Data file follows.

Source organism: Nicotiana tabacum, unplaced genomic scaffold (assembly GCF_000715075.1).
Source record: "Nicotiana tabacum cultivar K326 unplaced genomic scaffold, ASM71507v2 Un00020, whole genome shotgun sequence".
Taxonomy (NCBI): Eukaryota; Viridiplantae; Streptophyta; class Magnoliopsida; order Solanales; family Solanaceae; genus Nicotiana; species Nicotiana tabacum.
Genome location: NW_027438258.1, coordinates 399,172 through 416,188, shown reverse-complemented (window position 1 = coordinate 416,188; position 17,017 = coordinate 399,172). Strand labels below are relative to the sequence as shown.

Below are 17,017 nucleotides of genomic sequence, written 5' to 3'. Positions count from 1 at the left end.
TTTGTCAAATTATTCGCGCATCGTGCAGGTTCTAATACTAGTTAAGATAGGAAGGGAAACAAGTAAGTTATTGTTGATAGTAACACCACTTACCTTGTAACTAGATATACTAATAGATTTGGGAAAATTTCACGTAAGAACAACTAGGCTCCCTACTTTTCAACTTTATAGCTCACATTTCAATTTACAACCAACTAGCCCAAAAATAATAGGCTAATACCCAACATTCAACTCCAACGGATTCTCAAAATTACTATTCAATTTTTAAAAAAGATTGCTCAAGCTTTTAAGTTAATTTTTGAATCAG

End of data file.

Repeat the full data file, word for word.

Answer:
Source organism: Nicotiana tabacum, unplaced genomic scaffold (assembly GCF_000715075.1).
Source record: "Nicotiana tabacum cultivar K326 unplaced genomic scaffold, ASM71507v2 Un00020, whole genome shotgun sequence".
Taxonomy (NCBI): Eukaryota; Viridiplantae; Streptophyta; class Magnoliopsida; order Solanales; family Solanaceae; genus Nicotiana; species Nicotiana tabacum.
Genome location: NW_027438258.1, coordinates 399,172 through 416,188, shown reverse-complemented (window position 1 = coordinate 416,188; position 17,017 = coordinate 399,172). Strand labels below are relative to the sequence as shown.

Below are 17,017 nucleotides of genomic sequence, written 5' to 3'. Positions count from 1 at the left end.
TTTGTCAAATTATTCGCGCATCGTGCAGGTTCTAATACTAGTTAAGATAGGAAGGGAAACAAGTAAGTTATTGTTGATAGTAACACCACTTACCTTGTAACTAGATATACTAATAGATTTGGGAAAATTTCACGTAAGAACAACTAGGCTCCCTACTTTTCAACTTTATAGCTCACATTTCAATTTACAACCAACTAGCCCAAAAATAATAGGCTAATACCCAACATTCAACTCCAACGGATTCTCAAAATTACTATTCAATTTTTAAAAAAGATTGCTCAAGCTTTTAAGTTAATTTTTGAATCAG